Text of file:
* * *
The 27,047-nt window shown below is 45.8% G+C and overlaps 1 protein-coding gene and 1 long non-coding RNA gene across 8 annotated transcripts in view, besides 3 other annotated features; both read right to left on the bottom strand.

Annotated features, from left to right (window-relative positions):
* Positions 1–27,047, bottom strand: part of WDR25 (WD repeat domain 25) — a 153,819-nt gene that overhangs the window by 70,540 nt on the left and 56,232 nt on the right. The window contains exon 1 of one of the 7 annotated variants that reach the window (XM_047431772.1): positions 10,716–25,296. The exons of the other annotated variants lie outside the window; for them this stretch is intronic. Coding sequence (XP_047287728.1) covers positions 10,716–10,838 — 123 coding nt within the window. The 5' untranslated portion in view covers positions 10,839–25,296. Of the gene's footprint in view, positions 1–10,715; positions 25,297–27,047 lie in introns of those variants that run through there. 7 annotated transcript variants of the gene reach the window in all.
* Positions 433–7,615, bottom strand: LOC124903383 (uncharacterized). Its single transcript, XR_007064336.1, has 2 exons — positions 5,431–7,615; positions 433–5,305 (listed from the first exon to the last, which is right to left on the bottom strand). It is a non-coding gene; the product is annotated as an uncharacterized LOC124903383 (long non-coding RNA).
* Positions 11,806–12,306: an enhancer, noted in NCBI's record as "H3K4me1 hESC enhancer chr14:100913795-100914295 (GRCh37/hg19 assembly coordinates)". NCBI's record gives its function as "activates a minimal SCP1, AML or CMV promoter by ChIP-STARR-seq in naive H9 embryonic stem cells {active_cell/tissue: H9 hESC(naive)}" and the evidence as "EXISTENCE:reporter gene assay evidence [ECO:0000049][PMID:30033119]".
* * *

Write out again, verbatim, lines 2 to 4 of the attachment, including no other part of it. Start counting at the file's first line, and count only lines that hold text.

Annotated features, from left to right (window-relative positions):
* Positions 1–27,047, bottom strand: part of WDR25 (WD repeat domain 25) — a 153,819-nt gene that overhangs the window by 70,540 nt on the left and 56,232 nt on the right. The window contains exon 1 of one of the 7 annotated variants that reach the window (XM_047431772.1): positions 10,716–25,296. The exons of the other annotated variants lie outside the window; for them this stretch is intronic. Coding sequence (XP_047287728.1) covers positions 10,716–10,838 — 123 coding nt within the window. The 5' untranslated portion in view covers positions 10,839–25,296. Of the gene's footprint in view, positions 1–10,715; positions 25,297–27,047 lie in introns of those variants that run through there. 7 annotated transcript variants of the gene reach the window in all.
* Positions 433–7,615, bottom strand: LOC124903383 (uncharacterized). Its single transcript, XR_007064336.1, has 2 exons — positions 5,431–7,615; positions 433–5,305 (listed from the first exon to the last, which is right to left on the bottom strand). It is a non-coding gene; the product is annotated as an uncharacterized LOC124903383 (long non-coding RNA).